As someone who has spent a fair amount of her life in different countries I can say with certainty that medicine swims in the cultural sea and is influenced by it in a way we can’t see until we end up elsewhere where advice given in one country conflicts with that given in another. Doctors, researcher and policy makers in different countries can approach a public health issue from very distinct cultural viewpoints and can vehemently disagree about what should be done, if anything.
In 2019, vaping has become one of those controversial issues. As someone who has family in the US, who reads US news, and who uses electronic cigarettes, I am aware of what has happened recently with vapers ending up in the hospital and even dying. The US Center for Disease Control (CDC) has told Americans to stop vaping.
But here on the outskirts of Paris the consensus among the many French medical professionals I have consulted recently is that the Americans have gone a little nutsy cuckoo, and they don’t agree at all with the CDC recommendation.
Being a curious sort, I asked why and got some interesting answers. Most had to do with their overall impressions of the US: incompetent government, poor regulation, “wild west” mentality. We in France trust our government to do its job and make sure such things are safe and properly regulated before allowing them to be
inflicted on sold to the general public- that good old principe de précaution.
As for the “wild west” perception there were a few shots at American DIY culture. Making your own vape liquid? Buying vape products on-line? Adding THC or CBD to the mix? A mind-boggling lack of common sense, they said, and it’s behavior they don’t see here in France. Vape products with nicotine are only sold in regulated tobacco stores with name brands, limits on nicotine levels, and “made in France” on the vials.
Interestingly enough the science and the research came last in the discussions. Most of the cases in the US have a connection to THC use, they pointed out. That and the under-regulated US market probably explains most of the problem. The French government is nonetheless keeping an eye on it here. However, the information I am getting is that while French doctors are open to new information from the US, for now they think the CDC no vaping recommendation is unjustified and perhaps even harmful.
Because smoking, folks. The doctors have all the information they need based on years of research to say that smoking will kill you. Vaping has a lot of unknowns but based on what research has been done, they are absolutely convinced that it is better for you than continuing to smoke. The approach here, based on my experience, is mitigation. It’s an imperfect world with flawed human beings. So let’s shoot for improvement, not perfection.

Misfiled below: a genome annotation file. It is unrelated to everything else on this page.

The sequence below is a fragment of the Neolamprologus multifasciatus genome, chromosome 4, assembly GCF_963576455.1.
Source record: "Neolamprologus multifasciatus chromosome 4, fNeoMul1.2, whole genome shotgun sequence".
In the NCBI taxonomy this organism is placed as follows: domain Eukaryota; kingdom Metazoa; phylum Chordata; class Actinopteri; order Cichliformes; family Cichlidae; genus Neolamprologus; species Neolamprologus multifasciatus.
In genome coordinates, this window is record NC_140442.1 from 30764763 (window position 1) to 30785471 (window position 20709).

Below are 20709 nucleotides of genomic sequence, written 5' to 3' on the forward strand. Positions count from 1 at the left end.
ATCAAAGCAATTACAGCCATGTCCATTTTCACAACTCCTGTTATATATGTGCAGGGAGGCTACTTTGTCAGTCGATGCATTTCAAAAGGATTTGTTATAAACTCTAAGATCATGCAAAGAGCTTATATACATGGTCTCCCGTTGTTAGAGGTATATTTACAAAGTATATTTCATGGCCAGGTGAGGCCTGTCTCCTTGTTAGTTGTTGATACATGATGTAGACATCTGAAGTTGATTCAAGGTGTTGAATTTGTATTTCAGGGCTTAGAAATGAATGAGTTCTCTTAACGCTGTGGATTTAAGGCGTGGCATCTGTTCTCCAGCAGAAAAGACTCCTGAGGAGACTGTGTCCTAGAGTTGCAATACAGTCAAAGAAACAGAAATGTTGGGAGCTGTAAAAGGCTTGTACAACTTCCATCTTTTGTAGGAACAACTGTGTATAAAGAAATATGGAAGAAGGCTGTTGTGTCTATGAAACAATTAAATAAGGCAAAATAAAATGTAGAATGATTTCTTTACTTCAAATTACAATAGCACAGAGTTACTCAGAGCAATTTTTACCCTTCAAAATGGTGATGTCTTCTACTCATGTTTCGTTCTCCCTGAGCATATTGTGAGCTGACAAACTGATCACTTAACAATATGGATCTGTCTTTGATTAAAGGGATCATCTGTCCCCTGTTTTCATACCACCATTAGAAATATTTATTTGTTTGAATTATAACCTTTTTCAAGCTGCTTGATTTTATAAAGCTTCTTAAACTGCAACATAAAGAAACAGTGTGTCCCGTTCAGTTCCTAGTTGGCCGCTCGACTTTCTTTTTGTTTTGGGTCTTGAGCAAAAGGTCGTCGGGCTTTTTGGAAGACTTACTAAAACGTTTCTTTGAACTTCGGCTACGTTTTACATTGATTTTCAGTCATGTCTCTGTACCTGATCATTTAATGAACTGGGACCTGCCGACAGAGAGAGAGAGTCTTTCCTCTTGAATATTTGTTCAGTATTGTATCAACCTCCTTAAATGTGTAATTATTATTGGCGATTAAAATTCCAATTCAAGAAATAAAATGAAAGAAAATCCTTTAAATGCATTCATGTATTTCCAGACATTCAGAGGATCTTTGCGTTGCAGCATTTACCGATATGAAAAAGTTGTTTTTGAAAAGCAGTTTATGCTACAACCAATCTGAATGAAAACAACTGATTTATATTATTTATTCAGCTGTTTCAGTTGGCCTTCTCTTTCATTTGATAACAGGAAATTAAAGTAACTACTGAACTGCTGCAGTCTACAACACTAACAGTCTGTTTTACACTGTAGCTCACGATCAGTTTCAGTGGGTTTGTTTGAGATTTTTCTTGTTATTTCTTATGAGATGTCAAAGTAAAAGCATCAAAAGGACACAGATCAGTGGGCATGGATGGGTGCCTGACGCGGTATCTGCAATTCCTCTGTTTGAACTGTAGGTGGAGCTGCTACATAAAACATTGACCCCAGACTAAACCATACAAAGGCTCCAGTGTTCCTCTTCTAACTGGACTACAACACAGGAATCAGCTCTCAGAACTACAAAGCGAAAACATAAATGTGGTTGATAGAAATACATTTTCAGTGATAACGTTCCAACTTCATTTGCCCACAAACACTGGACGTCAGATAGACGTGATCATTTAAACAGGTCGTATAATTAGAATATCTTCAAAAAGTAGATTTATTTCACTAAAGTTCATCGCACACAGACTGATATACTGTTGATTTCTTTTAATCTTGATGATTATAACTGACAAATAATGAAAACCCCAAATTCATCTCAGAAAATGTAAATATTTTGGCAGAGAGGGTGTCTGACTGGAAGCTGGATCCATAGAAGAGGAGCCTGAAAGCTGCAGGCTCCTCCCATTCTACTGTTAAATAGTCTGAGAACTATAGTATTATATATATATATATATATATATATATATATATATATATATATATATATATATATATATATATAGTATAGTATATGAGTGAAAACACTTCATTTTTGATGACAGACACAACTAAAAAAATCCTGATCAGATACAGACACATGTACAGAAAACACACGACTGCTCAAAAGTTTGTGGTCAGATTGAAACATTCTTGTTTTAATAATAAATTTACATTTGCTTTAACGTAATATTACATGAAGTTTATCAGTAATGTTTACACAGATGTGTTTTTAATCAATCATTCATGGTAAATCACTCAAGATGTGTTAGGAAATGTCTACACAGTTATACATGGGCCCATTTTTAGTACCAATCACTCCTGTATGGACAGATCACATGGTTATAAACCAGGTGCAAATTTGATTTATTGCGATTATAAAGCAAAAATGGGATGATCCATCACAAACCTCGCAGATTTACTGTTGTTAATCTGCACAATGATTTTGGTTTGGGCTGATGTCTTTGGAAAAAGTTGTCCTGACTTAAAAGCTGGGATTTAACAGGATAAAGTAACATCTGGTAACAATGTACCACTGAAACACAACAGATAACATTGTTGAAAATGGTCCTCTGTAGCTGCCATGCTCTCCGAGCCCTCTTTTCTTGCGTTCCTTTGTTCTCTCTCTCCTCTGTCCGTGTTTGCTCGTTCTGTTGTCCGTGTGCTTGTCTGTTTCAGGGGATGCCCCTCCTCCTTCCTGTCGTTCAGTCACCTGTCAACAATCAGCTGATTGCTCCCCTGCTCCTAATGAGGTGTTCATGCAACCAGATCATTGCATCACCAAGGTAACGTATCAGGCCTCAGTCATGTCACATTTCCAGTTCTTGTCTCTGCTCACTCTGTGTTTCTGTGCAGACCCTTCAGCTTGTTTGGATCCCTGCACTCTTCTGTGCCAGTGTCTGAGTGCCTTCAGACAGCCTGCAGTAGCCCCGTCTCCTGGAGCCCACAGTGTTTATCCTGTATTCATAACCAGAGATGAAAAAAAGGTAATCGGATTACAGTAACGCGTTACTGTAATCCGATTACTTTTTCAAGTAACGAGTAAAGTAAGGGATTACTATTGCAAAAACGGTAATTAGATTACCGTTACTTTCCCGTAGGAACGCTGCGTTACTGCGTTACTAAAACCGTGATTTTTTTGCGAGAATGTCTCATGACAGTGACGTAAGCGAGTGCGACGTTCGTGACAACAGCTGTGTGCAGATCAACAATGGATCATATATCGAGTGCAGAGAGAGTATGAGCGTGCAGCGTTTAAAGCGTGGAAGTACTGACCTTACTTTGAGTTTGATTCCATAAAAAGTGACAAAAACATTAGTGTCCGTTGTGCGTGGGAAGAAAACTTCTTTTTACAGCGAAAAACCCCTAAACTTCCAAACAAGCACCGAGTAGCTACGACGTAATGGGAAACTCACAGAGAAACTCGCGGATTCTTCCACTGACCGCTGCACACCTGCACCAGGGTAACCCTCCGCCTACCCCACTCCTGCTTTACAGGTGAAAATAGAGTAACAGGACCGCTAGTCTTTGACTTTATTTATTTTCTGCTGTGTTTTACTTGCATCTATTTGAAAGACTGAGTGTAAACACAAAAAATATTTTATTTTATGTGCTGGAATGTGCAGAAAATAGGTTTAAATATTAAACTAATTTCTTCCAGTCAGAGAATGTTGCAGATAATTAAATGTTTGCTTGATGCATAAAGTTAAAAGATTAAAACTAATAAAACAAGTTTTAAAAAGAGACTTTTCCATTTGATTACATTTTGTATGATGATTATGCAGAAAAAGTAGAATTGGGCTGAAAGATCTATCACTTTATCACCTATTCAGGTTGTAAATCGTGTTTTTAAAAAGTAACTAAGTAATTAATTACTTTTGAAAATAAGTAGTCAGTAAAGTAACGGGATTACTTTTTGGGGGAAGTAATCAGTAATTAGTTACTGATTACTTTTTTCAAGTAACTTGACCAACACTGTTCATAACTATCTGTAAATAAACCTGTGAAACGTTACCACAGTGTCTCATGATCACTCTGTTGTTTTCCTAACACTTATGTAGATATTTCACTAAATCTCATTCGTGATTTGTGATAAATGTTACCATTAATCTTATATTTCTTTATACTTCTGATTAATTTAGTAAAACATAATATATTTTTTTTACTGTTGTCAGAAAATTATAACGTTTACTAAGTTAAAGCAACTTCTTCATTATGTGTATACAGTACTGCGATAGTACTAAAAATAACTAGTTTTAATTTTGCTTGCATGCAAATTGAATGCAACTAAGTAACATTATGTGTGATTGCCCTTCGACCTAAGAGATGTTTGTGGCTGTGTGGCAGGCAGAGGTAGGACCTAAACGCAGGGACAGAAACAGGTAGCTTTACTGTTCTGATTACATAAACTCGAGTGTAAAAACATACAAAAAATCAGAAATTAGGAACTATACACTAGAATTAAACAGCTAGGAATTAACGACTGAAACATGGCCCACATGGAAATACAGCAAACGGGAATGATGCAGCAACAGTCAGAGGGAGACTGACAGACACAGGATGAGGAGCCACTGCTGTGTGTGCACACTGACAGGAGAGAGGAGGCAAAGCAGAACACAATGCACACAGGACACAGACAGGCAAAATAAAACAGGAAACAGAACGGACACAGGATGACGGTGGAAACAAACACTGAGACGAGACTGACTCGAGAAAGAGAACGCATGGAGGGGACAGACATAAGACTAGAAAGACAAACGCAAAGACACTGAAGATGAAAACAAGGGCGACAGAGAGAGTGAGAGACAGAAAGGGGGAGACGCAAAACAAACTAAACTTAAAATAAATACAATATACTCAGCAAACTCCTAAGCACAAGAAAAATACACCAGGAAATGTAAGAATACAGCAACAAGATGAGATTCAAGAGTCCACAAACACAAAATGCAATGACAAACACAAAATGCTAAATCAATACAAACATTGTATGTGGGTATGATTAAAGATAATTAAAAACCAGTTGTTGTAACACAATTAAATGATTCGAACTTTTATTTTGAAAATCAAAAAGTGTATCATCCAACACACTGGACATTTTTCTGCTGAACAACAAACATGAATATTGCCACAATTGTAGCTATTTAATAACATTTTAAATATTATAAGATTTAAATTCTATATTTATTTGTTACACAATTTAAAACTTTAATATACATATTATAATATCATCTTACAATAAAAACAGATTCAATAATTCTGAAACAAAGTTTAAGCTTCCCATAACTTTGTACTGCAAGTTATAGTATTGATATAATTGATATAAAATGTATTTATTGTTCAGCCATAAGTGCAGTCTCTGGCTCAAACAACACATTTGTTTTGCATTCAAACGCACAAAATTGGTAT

The approach in the US is very different and may explain the harshness of the CDC recommendation. While there are different opinions, the overall approach toward smoking (and opioids or alcohol) in the US heavily favors abstinence from all nicotine products. A very popular US internet-based stop smoking program goes so far as to condemn the use of nicotine patches or gum to quit. Cold turkey or nothing, they say.
And that is not at all what I see here. While no one I know talks about smoking as a good thing, there is a tolerance for human weakness (and a sense that we all have weaknesses and thus we are all vulnerable to attack) and a disinclination to turn smoking or drinking into moral issues.
To that I can add conspiracy theories that are circulating here. Some say that the tobacco companies are behind the attack on vaping because people who stop vaping will probably start smoking regular cigarettes again and that’s good for business. And that’s funny because in the US they say the opposite – the tobacco companies are trying to hook people on vapes because that would be good for business. How can both of these things be true?
Culture complicates the global conversation about public health issues with disagreements about the scope of a problem, the approach, the relative trustworthiness of government agencies, and perceptions about one population’s behavior versus another.
As someone who straddles two cultures on a daily basis, it sure doesn’t make it easy to come to a decision. Do I trust the American government or do I listen to my French doctors? And I am very aware that the answer says a lot about me.